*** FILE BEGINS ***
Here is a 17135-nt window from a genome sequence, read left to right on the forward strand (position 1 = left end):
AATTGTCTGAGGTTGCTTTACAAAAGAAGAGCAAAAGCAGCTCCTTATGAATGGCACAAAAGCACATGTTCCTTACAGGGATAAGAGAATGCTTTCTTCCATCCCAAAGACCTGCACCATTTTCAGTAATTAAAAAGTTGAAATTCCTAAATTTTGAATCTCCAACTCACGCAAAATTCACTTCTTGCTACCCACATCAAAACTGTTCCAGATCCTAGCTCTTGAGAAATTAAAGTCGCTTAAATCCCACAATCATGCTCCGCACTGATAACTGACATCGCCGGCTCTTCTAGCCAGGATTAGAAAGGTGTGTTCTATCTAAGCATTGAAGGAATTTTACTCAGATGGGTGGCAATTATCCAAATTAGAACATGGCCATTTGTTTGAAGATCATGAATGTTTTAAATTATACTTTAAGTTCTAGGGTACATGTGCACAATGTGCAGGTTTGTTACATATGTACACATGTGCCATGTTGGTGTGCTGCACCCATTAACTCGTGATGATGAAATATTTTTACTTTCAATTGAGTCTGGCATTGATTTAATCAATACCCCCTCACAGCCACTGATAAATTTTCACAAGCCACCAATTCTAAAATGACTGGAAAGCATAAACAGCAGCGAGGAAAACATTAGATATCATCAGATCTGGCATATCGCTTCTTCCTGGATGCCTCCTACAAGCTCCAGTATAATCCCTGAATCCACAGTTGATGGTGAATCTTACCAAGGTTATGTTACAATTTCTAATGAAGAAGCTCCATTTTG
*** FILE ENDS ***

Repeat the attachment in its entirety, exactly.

Here is a 17135-nt window from a genome sequence, read left to right on the forward strand (position 1 = left end):
AATTGTCTGAGGTTGCTTTACAAAAGAAGAGCAAAAGCAGCTCCTTATGAATGGCACAAAAGCACATGTTCCTTACAGGGATAAGAGAATGCTTTCTTCCATCCCAAAGACCTGCACCATTTTCAGTAATTAAAAAGTTGAAATTCCTAAATTTTGAATCTCCAACTCACGCAAAATTCACTTCTTGCTACCCACATCAAAACTGTTCCAGATCCTAGCTCTTGAGAAATTAAAGTCGCTTAAATCCCACAATCATGCTCCGCACTGATAACTGACATCGCCGGCTCTTCTAGCCAGGATTAGAAAGGTGTGTTCTATCTAAGCATTGAAGGAATTTTACTCAGATGGGTGGCAATTATCCAAATTAGAACATGGCCATTTGTTTGAAGATCATGAATGTTTTAAATTATACTTTAAGTTCTAGGGTACATGTGCACAATGTGCAGGTTTGTTACATATGTACACATGTGCCATGTTGGTGTGCTGCACCCATTAACTCGTGATGATGAAATATTTTTACTTTCAATTGAGTCTGGCATTGATTTAATCAATACCCCCTCACAGCCACTGATAAATTTTCACAAGCCACCAATTCTAAAATGACTGGAAAGCATAAACAGCAGCGAGGAAAACATTAGATATCATCAGATCTGGCATATCGCTTCTTCCTGGATGCCTCCTACAAGCTCCAGTATAATCCCTGAATCCACAGTTGATGGTGAATCTTACCAAGGTTATGTTACAATTTCTAATGAAGAAGCTCCATTTTG